Signs reading, “step up to be counted,” were everywhere at the Martin Luther King Jr. Freedom Festival in Leimert Park, where residents gathered to celebrate freedom, equality and King's legacy. Here, near the end of the parade line, activist groups such as My Black Counts were working to both protect and further what King worked for by tackling an issue that they say is of the utmost importance: participation in the 2020 Census.
“Martin Luther King and the Civil Rights Movement more broadly did a lot of work to make sure that black folk and people of color had the right to participate civically,” said Kevin Cosney, the director of field engagements for My Black Counts. “Participating in the Census is one of the easiest ways you can do that.”
My Black Counts is an initiative that was developed by the California Black Census and Redistricting Hub for the purpose of promoting black participation in the 2020 census. As the director of field engagements, Cosney is responsible for things such as phone banking and door-to-door canvassing for the initiative.
Cosney said census participation is crucial to effectively combat the housing crisis, as well as securing appropriate federal funding for schools and food distribution programs. Data from the census is used by the government to determine what proportion of federal funds are given to each state, city and county.
In addition to impacting the allocation of federal funds, census data also determines what kind of representation people have in Congress. Therefore, through the census, California residents will influence how many congressional seats the state gets in the House of Representatives.
This powerful systematic impact that the census has is why Cosney said he believes it’s important that people of color are aware of its significance. For Cosney, spreading this awareness serves to remind people of their voice and presence in the country.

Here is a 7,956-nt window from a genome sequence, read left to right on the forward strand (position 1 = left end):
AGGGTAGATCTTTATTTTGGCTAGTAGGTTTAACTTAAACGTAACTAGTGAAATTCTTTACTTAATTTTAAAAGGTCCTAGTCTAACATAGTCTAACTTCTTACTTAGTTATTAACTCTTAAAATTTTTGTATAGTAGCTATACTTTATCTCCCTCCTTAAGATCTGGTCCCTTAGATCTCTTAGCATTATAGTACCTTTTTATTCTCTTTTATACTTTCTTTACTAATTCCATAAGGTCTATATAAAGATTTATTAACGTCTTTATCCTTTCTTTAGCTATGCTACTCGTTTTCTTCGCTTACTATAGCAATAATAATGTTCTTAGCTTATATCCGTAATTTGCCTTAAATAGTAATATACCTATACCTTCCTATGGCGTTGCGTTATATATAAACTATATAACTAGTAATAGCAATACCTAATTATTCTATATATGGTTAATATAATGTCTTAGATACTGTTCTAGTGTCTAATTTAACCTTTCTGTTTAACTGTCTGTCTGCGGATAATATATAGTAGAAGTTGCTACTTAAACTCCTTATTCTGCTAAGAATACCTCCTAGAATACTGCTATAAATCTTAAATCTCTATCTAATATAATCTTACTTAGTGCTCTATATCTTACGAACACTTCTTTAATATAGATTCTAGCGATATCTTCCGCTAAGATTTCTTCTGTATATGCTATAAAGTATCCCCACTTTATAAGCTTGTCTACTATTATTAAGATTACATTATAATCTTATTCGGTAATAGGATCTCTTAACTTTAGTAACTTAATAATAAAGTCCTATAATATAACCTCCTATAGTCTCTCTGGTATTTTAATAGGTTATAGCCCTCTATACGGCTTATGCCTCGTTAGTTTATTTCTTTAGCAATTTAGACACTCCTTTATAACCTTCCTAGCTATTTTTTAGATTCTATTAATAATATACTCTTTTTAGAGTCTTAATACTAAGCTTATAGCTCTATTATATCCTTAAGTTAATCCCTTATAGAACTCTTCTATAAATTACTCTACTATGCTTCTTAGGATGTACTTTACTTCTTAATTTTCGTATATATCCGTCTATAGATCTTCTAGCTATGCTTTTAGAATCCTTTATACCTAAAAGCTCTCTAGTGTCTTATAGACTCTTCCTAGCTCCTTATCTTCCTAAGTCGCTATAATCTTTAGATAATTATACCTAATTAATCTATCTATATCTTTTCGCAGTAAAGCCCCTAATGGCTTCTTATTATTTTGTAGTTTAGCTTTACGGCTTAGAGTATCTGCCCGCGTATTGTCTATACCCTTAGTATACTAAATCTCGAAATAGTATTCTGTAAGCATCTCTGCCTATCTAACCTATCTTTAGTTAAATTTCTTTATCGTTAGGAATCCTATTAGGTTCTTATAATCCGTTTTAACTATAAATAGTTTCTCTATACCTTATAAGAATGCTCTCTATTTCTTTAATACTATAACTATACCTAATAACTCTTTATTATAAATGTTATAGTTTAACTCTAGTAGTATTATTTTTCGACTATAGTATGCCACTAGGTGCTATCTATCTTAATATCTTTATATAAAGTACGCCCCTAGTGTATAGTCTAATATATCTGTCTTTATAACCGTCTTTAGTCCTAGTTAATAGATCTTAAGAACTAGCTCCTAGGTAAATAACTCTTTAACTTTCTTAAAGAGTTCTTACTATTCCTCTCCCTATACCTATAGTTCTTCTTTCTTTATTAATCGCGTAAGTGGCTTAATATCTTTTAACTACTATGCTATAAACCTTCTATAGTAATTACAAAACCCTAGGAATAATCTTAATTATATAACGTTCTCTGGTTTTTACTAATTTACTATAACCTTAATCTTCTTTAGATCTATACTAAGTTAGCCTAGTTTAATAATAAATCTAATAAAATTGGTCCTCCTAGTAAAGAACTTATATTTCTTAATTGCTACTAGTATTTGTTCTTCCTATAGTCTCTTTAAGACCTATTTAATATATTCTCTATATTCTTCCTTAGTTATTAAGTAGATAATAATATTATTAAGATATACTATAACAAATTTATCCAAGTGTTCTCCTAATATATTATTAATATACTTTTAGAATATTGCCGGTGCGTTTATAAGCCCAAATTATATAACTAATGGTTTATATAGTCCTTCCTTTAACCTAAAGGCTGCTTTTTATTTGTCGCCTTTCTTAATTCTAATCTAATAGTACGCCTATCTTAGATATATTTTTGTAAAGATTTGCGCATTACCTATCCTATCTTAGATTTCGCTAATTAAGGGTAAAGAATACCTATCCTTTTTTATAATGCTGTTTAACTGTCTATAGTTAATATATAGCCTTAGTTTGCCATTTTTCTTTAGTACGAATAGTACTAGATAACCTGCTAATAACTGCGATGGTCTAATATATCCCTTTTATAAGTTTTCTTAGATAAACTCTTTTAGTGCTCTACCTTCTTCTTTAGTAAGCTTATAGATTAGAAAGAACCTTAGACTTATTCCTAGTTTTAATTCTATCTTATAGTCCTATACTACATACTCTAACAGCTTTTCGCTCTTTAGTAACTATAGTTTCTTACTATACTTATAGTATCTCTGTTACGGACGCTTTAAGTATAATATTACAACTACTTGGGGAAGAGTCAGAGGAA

“The movement of My Black Counts is to say we are not on the margins. We need to be in the center of these conversations,” he said.
City officials have also recognized the importance of the census. At the Freedom Festival, L.A. City Councilman Marqueece Harris-Dawson reminded those in attendance why civic participation should be an ongoing venture.
“Like never before, being counted is important. There are a lot of people trying to count us out in this country,” he said.
Representing Los Angeles City District 8, Harris-Dawson has hosted the Martin Luther King Jr. Freedom Festival for the past four years. As the organizer for this year’s event, he established the theme as “The Future Is Now” as a way of inspiring the community to take action in the upcoming elections. In the lead-up to the festival, he explained that the celebration of King’s legacy in 2020 should focus on reminding people about the power they have and their responsibilities as citizens.
“We understand the importance of struggle … that justice is something ongoing,” the councilman said. “[Martin Luther] King Day is a time to celebrate each other and our progress. It is also a time to mark the things we need to accomplish going forward.”
Cosney echoed Harris-Dawson’s call for progress, stating that change within the coming years is critical for the black community.
“It’s pivotal now because of where black folks are in the economy and how gentrification is moving our communities out. We are still struggling for basic necessities,” Cosney said.
The United States Census Bureau will start making census forms available in March and will gather responses until the end of December. This year will be the first time that participants will be able to fill out the form online on The Census Bureau’s website. Alternatively, participants can call the Census Bureau over the phone or fill out a series of paper forms.